Barry Webber of the Norfolk Historical Society leads a guided tour of the unique and historic Ellen Battell Stoeckel Estate, which is the summer home of Yale University’s School of Art and School of Music, and several of the historic buildings have recently been renovated. The tour will include an overview of the family’s history, a timeline of the development of the estate buildings, and how it is used today. Walking is on paved surfaces but includes hills. The walk will run about 2 hours on .25 mile — to save your space, write to firstname.lastname@example.org
The tour will start at the Norfolk Historical Society, 13 Village Green, to view the exhibition “Shedding Light: Two Hundred Years of Art & Music in Norfolk”
Walking with Both Eyes Open in Washington, Conn. — 1 to 2 p.m.
Etuaptmumk is a Mi’kmaw saying that translates to “Two-Eyed Seeing.” As attributed to Mi’kmaw Elder Albert Marshall, this concept refers to learning from one eye the strengths of Indigenous knowledge, and from the other eye the strengths of “Western” scientific knowledge. The Institute for American Indian Studies staff offer a guided walk along our museum trails and learn about scientific and Indigenous understandings of local animal and plant life as you become more familiar with this idea.
End at our replicated 16th Century Algonkian Village for a discussion with one of our Indigenous educators about lessons that can be learned from their traditional understandings of the environment. NOTE–Does not include a tour of the museum interior. An inside tour, for a fee, can be arranged before or after the free Heritage Walk. The walk will run about 1 hour and 1 mile — to save your space, write to email@example.com
Drive on Route 67 North through Roxbury and turn right onto Route 199. Follow Rt 199 North for 2 miles to Curtis Road on left and drive to the end. Or From North Western Conn., take Rt 7 South to New Milford and Route 67. Follow Route 67 South to Roxbury and turn left onto Route 199. Follow Route 199 North for 2 miles to Curtis Road on the left and drive to the end.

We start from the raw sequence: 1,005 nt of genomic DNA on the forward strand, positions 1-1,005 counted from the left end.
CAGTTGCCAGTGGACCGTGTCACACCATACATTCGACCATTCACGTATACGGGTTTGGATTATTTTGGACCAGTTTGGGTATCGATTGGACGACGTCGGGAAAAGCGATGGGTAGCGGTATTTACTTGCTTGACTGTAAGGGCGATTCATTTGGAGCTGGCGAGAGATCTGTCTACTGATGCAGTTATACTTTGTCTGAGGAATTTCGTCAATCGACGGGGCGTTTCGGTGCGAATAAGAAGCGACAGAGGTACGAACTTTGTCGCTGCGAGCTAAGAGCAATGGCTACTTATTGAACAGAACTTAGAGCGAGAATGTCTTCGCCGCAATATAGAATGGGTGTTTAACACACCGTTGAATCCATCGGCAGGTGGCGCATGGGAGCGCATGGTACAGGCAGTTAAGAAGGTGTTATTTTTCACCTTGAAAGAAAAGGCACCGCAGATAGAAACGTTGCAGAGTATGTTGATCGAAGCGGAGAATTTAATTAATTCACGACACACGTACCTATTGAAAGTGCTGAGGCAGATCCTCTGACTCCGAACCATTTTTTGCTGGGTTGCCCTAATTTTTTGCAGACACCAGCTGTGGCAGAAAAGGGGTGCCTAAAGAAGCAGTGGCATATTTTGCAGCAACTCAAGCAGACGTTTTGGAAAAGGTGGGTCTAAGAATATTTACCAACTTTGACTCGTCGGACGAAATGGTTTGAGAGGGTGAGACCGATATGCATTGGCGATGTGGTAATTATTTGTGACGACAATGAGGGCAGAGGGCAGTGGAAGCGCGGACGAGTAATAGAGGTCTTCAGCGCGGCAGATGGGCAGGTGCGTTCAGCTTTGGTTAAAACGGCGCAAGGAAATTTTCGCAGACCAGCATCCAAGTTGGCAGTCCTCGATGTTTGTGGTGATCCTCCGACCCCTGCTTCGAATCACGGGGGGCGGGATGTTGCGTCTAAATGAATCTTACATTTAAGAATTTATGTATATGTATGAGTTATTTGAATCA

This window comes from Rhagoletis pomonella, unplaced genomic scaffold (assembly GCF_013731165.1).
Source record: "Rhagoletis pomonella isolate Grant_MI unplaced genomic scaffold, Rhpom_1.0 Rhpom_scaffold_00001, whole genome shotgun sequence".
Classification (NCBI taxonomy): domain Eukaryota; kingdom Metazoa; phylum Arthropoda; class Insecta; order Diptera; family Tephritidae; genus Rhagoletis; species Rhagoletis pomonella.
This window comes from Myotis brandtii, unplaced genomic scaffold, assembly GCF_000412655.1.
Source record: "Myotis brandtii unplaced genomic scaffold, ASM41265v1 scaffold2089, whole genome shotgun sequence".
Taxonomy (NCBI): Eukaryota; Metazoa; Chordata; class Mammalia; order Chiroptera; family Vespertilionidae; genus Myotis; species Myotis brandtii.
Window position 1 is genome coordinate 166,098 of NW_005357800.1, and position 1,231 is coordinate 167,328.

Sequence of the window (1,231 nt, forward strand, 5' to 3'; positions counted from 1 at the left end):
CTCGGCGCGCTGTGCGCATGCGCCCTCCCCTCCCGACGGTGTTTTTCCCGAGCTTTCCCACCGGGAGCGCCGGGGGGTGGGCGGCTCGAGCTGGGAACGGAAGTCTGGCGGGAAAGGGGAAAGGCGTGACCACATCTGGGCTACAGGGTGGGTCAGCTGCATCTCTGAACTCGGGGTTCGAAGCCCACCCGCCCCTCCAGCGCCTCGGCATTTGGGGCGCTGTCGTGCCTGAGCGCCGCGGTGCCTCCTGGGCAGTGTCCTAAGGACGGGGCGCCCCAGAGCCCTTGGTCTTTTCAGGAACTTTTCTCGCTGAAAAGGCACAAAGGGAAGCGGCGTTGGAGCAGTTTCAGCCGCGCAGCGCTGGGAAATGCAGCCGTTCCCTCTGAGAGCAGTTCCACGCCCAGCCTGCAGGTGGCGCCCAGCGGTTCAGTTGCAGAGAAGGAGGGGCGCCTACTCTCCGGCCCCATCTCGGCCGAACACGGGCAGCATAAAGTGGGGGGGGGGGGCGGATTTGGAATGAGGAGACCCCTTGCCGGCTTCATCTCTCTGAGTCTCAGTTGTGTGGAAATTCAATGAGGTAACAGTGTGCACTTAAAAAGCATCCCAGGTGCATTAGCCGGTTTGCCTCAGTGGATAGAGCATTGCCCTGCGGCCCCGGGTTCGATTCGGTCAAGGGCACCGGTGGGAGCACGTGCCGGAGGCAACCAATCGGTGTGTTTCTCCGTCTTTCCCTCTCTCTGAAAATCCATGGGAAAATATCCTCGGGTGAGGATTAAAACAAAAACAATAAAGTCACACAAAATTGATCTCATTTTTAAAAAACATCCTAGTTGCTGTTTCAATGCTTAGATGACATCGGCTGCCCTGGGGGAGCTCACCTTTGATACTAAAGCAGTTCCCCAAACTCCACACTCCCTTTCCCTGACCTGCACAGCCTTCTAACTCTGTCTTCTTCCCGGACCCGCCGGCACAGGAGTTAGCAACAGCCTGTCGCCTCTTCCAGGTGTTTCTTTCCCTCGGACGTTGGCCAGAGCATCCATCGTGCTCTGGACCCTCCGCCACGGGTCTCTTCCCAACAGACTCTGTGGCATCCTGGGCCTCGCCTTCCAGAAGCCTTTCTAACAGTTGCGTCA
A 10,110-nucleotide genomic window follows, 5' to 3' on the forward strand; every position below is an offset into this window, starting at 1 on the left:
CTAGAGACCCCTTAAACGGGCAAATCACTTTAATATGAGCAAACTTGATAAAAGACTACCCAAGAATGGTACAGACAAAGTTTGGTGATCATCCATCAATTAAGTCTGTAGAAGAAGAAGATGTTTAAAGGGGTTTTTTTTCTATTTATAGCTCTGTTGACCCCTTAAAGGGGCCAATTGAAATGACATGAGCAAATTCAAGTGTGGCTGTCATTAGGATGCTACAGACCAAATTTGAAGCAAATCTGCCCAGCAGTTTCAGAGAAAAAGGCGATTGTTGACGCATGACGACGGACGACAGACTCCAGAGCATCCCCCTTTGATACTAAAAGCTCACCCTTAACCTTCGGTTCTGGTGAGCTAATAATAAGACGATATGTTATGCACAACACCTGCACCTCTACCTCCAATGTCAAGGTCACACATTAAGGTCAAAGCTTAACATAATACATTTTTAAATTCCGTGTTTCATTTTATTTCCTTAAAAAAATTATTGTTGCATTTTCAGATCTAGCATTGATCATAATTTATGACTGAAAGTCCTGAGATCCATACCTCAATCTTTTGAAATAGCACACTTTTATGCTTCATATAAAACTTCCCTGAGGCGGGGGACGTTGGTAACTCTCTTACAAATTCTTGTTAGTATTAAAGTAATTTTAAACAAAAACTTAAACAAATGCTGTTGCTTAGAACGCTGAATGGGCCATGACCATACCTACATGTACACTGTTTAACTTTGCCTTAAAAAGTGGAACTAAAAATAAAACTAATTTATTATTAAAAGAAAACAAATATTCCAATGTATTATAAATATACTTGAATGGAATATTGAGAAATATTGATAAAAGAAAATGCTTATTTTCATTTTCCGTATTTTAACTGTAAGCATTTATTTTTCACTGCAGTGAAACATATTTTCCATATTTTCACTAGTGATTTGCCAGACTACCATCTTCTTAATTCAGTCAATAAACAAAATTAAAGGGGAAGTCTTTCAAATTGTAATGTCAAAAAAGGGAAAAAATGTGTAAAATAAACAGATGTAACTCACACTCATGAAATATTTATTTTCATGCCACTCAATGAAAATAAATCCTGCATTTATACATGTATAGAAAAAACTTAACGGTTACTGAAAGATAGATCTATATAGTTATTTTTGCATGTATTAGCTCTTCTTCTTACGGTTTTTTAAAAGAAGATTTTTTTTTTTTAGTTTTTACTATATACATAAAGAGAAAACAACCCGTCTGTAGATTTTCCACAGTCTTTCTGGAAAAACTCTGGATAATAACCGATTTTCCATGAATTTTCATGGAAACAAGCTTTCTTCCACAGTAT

The weather prophet of Beartown, Levi Beebe — 2 to 4:30 p.m.
Beartown State Forest is a ghost town. Throughout the 1800’s Beartown was a vibrant agricultural community, now only mere traces remain. It was also home to Levi Beebe, a locally renown folk weatherman, who famously predicted the incredible Blizzard of 1888–his proficiency being due to his careful study of the clouds and air currents from his lofty home. Join Alec Gillman of the Mass. Dept. of Conservation and Recreation (DCR) to discover more about the life and times of this curious celebrity, where he lived, and how he predicted the weather from this seemingly remote place. Some areas may be wet. Attendance and parking is limited.
The walk will run about 2.5 hours and 1.6 miles, with the option for a longer 3.8-mile hike loop to additional cultural sites, and will set out rain or shine — to save your space, write to firstname.lastname@example.org. Take Beartown Mountain Road/Benedict Pond Road to access from state forest main entrance, 69 Blue Hill Road, Monterey, Mass., and follow Benedict Pond Road for 4.6 miles to trailhead. Parking is roadside.